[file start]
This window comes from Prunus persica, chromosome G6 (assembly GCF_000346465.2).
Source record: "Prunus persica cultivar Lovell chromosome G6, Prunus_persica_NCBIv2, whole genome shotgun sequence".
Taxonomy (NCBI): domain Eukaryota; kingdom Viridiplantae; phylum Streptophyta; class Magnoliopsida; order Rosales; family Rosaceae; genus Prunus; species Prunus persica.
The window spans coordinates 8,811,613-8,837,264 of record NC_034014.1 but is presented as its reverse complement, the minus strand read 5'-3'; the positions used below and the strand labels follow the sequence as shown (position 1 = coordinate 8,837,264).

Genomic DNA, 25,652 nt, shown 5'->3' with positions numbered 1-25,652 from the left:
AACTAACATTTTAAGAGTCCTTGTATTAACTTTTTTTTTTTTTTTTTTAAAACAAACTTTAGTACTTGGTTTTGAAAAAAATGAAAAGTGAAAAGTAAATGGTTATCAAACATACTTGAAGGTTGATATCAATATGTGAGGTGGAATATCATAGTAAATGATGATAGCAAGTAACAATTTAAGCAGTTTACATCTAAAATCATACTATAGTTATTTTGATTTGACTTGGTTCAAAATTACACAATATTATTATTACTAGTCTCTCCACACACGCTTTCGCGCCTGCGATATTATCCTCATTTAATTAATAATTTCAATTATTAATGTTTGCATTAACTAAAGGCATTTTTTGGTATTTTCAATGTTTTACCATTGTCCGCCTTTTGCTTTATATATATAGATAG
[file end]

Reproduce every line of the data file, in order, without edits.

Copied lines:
This window comes from Prunus persica, chromosome G6 (assembly GCF_000346465.2).
Source record: "Prunus persica cultivar Lovell chromosome G6, Prunus_persica_NCBIv2, whole genome shotgun sequence".
Taxonomy (NCBI): domain Eukaryota; kingdom Viridiplantae; phylum Streptophyta; class Magnoliopsida; order Rosales; family Rosaceae; genus Prunus; species Prunus persica.
The window spans coordinates 8,811,613-8,837,264 of record NC_034014.1 but is presented as its reverse complement, the minus strand read 5'-3'; the positions used below and the strand labels follow the sequence as shown (position 1 = coordinate 8,837,264).

Genomic DNA, 25,652 nt, shown 5'->3' with positions numbered 1-25,652 from the left:
AACTAACATTTTAAGAGTCCTTGTATTAACTTTTTTTTTTTTTTTTTTAAAACAAACTTTAGTACTTGGTTTTGAAAAAAATGAAAAGTGAAAAGTAAATGGTTATCAAACATACTTGAAGGTTGATATCAATATGTGAGGTGGAATATCATAGTAAATGATGATAGCAAGTAACAATTTAAGCAGTTTACATCTAAAATCATACTATAGTTATTTTGATTTGACTTGGTTCAAAATTACACAATATTATTATTACTAGTCTCTCCACACACGCTTTCGCGCCTGCGATATTATCCTCATTTAATTAATAATTTCAATTATTAATGTTTGCATTAACTAAAGGCATTTTTTGGTATTTTCAATGTTTTACCATTGTCCGCCTTTTGCTTTATATATATAGATAG